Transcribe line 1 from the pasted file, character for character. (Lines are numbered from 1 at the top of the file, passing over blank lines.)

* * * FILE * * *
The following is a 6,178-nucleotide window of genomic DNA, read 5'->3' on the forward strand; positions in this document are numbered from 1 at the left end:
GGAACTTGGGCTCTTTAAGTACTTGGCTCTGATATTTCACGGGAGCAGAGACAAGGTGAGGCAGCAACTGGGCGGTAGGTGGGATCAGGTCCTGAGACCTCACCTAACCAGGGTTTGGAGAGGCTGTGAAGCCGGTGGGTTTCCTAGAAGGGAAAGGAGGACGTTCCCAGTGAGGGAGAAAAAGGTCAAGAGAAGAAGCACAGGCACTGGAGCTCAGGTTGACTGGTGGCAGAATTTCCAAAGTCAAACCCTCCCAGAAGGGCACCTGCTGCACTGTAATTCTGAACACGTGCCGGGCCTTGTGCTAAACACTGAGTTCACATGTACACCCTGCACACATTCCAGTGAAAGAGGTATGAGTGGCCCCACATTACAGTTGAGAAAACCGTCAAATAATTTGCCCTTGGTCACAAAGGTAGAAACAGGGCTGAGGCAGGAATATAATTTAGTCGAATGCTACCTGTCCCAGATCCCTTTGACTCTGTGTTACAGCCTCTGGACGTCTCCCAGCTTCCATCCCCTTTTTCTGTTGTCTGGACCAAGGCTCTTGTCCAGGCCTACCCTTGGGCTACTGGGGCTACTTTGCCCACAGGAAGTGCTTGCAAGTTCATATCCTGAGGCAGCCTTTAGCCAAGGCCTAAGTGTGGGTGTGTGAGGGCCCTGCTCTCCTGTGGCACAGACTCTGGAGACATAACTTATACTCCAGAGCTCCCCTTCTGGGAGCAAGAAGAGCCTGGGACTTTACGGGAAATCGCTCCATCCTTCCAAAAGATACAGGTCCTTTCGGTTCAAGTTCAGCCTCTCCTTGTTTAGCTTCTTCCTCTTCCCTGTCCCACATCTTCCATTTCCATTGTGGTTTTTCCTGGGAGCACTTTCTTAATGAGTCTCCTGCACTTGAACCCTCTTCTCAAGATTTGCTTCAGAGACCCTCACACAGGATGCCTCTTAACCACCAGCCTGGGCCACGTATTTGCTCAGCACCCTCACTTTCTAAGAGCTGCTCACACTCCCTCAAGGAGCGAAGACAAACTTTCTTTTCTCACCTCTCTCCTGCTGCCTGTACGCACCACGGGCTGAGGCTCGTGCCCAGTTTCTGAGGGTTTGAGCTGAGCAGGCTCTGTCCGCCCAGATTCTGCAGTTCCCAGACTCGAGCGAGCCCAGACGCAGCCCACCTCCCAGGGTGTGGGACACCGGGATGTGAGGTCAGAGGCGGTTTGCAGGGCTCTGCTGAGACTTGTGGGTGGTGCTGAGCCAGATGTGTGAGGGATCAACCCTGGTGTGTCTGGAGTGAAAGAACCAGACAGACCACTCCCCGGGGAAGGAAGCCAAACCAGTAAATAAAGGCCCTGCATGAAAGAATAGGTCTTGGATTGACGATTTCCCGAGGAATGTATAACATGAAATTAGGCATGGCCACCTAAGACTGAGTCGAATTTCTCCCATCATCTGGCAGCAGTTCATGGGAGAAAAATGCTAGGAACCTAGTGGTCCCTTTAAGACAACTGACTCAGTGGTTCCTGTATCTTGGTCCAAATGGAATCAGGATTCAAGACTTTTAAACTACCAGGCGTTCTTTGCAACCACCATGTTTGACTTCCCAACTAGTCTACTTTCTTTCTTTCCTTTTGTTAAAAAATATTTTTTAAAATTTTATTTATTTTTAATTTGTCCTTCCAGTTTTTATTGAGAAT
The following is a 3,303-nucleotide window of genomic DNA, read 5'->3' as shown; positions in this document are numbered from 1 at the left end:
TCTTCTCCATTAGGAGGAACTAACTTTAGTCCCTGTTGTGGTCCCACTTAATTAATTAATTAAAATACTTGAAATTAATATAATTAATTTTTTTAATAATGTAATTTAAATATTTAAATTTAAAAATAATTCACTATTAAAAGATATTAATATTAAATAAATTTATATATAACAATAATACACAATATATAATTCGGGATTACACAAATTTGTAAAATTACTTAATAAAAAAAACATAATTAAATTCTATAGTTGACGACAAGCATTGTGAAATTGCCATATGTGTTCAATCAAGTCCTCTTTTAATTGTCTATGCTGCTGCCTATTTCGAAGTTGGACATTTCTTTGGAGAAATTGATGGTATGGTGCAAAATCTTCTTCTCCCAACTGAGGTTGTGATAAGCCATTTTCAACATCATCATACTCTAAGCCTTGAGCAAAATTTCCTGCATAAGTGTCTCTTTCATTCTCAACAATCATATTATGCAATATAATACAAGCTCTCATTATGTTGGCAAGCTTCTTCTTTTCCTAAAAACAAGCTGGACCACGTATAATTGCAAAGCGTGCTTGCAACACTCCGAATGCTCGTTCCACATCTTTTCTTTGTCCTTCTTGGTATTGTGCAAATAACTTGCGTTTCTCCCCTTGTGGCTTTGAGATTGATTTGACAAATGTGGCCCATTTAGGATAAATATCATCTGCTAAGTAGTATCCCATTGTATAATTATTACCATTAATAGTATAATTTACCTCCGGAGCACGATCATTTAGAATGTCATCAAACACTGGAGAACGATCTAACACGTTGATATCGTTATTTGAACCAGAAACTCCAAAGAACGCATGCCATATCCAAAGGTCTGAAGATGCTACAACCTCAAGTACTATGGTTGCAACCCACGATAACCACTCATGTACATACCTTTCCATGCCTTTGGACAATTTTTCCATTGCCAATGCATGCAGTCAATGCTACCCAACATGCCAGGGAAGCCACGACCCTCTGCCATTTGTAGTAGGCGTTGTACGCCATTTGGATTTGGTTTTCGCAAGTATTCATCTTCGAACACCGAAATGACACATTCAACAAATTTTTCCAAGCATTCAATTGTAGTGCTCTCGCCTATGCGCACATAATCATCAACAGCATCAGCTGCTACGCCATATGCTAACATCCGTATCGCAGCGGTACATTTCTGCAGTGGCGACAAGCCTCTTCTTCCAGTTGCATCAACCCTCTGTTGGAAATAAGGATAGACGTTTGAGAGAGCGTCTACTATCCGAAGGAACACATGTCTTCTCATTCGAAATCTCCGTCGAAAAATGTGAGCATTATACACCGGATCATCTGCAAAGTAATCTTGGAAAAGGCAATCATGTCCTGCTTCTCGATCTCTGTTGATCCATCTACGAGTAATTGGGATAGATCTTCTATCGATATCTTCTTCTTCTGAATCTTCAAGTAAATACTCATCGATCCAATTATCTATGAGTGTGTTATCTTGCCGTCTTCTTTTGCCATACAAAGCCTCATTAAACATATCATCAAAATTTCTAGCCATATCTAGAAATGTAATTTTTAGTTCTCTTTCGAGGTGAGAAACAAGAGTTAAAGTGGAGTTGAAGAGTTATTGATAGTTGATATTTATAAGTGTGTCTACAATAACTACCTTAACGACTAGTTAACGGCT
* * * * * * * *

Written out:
The following is a 6,178-nucleotide window of genomic DNA, read 5'->3' on the forward strand; positions in this document are numbered from 1 at the left end: